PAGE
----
Qatar plays major role in funding European Muslim Brotherhood groups: Report

A motorbike drives past the Sheikh Eid Charity Association in the Qatari capital, Doha, on June 9, 2017. (AFP)

Qatar plays a major role in financing Islamist groups in Europe, mainly through its Qatar Charity NGO, according to a latest report by the International Centre for the Study of Radicalisation (ICSR).

At least 138 projects across Europe, many related to Muslim Brotherhood associated organizations, were being bankrolled by Qatar Charity (QC), according to the 104-page report released on Monday.

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Citing a 2019 report by French journalists Christian Chesnot and Georges Malbrunot, ICSR built its report profiling the Muslim Brotherhood groups that receive funding and support directly from Qatar.

“An entire system to help build mosques and Islamic centers,” Chesnot and Malbrunot write in their book “The Qatar Papers – How the Emirate Finances Islam in France and Europe.”

“Qatar Charity’s mission statement refers to a system of values ‘that is centered around integration and inclusiveness’. But its goal in Europe, argue Chesnot and Malbrunot, is ‘to strengthen Islamic identity and help spread and entrench political Islam in Muslim communities throughout Europe’,” the ICSR cited the French writers.

Qatar Charity is a controversial organization funded by the Qatari ruling family and listed as a terrorist body by the Anti-Terrorist Quartet which includes the UAE, Saudi Arabia, Bahrain, and Egypt.

File photo shows French journalists Christian Chesnot and Georges Malbrunot and their book: The Qatar Papers – How the Emirate Finances Islam in France and Europe. (File photo)

File photo shows French journalists Christian Chesnot and Georges Malbrunot and their book: The Qatar Papers – How the Emirate Finances Islam in France and Europe. (File photo)

According to Qatar Papers, between 2011 and 2014 Qatar Charity funded five projects related to Muslim organizations in Switzerland. They include the Museum of Islamic Civilizations in La Chaux-de-Fonds, the Muslim Cultural Complex of Lausanne, and the Salah-Eddine mosque in Bienne.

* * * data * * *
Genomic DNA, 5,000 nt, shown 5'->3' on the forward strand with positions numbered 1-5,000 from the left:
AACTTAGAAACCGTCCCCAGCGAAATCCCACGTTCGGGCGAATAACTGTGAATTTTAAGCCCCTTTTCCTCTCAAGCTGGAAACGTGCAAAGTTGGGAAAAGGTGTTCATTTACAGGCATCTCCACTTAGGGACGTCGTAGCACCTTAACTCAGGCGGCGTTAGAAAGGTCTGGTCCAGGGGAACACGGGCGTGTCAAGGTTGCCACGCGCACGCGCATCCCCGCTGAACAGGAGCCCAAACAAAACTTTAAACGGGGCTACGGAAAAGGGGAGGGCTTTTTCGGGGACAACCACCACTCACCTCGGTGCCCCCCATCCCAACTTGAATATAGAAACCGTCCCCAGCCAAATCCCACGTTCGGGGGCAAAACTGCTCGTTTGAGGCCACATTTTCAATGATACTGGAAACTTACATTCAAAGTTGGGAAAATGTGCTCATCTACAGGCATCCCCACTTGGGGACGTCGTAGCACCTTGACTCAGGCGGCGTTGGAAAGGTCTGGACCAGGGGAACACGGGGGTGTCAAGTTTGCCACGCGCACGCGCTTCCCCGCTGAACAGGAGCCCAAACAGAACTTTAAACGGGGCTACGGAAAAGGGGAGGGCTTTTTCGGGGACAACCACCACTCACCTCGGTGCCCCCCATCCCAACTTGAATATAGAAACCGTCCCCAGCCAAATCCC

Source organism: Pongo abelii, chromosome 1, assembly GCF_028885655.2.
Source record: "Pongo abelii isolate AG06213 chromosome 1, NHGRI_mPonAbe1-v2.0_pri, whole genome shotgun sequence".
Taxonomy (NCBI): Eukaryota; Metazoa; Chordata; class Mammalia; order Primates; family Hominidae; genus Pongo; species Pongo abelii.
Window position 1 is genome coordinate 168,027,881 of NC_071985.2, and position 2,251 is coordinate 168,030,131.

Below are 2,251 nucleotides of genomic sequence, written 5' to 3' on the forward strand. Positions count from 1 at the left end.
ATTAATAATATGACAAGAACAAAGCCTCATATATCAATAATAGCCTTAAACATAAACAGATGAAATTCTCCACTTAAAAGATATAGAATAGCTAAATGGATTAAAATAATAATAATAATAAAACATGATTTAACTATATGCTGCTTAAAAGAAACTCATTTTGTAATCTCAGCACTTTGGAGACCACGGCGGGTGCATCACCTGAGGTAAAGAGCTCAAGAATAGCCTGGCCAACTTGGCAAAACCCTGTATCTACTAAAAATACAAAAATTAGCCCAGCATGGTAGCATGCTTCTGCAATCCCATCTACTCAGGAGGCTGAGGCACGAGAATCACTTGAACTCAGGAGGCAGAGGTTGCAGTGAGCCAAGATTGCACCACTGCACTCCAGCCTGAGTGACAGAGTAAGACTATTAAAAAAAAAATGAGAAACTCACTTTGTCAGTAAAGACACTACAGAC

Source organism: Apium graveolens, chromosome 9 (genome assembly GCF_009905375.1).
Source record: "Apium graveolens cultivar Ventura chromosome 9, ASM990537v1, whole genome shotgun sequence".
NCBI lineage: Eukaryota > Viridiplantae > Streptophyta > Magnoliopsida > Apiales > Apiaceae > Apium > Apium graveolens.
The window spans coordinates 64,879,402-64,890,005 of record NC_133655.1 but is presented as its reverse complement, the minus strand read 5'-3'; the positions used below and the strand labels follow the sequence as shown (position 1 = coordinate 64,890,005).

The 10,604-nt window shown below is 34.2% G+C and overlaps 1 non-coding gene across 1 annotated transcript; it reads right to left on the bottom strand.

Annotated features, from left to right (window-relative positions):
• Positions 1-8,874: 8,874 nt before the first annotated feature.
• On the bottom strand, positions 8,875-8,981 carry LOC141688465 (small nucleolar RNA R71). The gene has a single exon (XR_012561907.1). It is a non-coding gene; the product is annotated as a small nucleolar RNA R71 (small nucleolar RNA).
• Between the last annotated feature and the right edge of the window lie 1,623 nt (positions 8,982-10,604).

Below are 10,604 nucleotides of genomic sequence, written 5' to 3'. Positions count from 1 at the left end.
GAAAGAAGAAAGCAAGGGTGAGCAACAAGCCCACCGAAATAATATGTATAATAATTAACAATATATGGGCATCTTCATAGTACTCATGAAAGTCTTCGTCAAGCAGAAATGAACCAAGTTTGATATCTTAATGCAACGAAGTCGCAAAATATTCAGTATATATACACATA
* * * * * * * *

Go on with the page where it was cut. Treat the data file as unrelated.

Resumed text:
Among Qatar’s network members in Switzerland, Mohamed Karamous and his wife Nadia received €1.2 between 2011 and 2013 through seven bank transfers from Qatar Charity, according to the book.

It reveals that Nadia Karamous was directly recommended by Yusuf al-Qaradawi, the Qatar-based spiritual leader of the Muslim Brotherhood. The book also reveals that Muslim scholar Tariq Ramadan is receiving €35,000 per month from the Qatar Foundation as a “consultant.”

Swiss leading Islamic scholar Tariq Ramadan arrives at the Palais de Justice (Law Court) of Paris, on February 13, 2020. (AFP)

Swiss leading Islamic scholar Tariq Ramadan arrives at the Palais de Justice (Law Court) of Paris, on February 13, 2020. (AFP)

A document from the French financial watchdog Tracfin says he also received €19,000 from the Swiss Muslim League in early 2018 at the time of his arrest on rape allegations.

Also, bank documents show that before his arrest he withdrew €590,000 from Qatari bank accounts, according to the book. Ramadan and his wife bought two apartments in Paris during the same period.

According to ICSR’s report, over the previous 22 years, QC has signed 77 cooperation agreements with UN and international organizations worth $76 million. In 2014, QC cooperated with the American government’s aid agency, USAID, during the floods in Malaysia; USAID distributed tents provided by QC.

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“However, QC has been suspected of supporting terrorist and extremist groups for some years. In a federal terrorism case in 2002, American prosecutors alleged that QC served as a major financial conduit for funding Al‑Qaeda’s attacks against the American embassies in Kenya and Tanzania in 1998,” read a part of ICSR’s report.

ICSR’s report also cited footage from December 2012, in which the logo of Qatar Charity can be seen on boxes of aid in a video announcing the creation of the Syrian Islamic Front, described by two counterterrorism experts as “an umbrella group of six organizations that is considered one of the key jihadi elements within the Syrian opposition.”

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Last Update: Wednesday, 30 September 2020 KSA 03:59 - GMT 00:59
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